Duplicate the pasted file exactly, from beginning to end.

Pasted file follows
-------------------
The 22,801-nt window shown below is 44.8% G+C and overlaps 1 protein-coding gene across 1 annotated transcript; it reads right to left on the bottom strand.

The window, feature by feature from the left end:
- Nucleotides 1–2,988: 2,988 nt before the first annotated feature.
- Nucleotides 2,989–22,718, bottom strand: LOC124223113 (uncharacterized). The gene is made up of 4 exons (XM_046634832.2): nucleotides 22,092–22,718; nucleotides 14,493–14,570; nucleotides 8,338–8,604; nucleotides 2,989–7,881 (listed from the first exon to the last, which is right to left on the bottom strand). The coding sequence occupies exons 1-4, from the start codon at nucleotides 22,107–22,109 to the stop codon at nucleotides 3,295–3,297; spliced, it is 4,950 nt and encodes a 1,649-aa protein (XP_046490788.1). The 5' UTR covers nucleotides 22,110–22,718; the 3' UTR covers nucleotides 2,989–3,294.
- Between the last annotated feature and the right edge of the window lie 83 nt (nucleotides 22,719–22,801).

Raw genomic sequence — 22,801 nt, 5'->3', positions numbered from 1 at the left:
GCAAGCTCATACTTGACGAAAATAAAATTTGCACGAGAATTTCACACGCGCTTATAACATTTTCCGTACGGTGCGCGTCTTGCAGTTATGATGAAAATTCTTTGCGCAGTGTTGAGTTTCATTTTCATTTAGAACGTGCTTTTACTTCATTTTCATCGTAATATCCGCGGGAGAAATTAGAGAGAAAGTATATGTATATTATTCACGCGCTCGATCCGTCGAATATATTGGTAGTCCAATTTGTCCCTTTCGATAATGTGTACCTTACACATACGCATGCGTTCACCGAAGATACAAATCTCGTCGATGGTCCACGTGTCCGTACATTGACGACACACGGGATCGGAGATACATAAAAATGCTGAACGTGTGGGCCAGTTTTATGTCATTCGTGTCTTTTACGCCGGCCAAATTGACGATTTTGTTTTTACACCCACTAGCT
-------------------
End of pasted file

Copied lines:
The 22,801-nt window shown below is 44.8% G+C and overlaps 1 protein-coding gene across 1 annotated transcript; it reads right to left on the bottom strand.

The window, feature by feature from the left end:
- Nucleotides 1–2,988: 2,988 nt before the first annotated feature.
- Nucleotides 2,989–22,718, bottom strand: LOC124223113 (uncharacterized). The gene is made up of 4 exons (XM_046634832.2): nucleotides 22,092–22,718; nucleotides 14,493–14,570; nucleotides 8,338–8,604; nucleotides 2,989–7,881 (listed from the first exon to the last, which is right to left on the bottom strand). The coding sequence occupies exons 1-4, from the start codon at nucleotides 22,107–22,109 to the stop codon at nucleotides 3,295–3,297; spliced, it is 4,950 nt and encodes a 1,649-aa protein (XP_046490788.1). The 5' UTR covers nucleotides 22,110–22,718; the 3' UTR covers nucleotides 2,989–3,294.
- Between the last annotated feature and the right edge of the window lie 83 nt (nucleotides 22,719–22,801).

Raw genomic sequence — 22,801 nt, 5'->3', positions numbered from 1 at the left:
GCAAGCTCATACTTGACGAAAATAAAATTTGCACGAGAATTTCACACGCGCTTATAACATTTTCCGTACGGTGCGCGTCTTGCAGTTATGATGAAAATTCTTTGCGCAGTGTTGAGTTTCATTTTCATTTAGAACGTGCTTTTACTTCATTTTCATCGTAATATCCGCGGGAGAAATTAGAGAGAAAGTATATGTATATTATTCACGCGCTCGATCCGTCGAATATATTGGTAGTCCAATTTGTCCCTTTCGATAATGTGTACCTTACACATACGCATGCGTTCACCGAAGATACAAATCTCGTCGATGGTCCACGTGTCCGTACATTGACGACACACGGGATCGGAGATACATAAAAATGCTGAACGTGTGGGCCAGTTTTATGTCATTCGTGTCTTTTACGCCGGCCAAATTGACGATTTTGTTTTTACACCCACTAGCT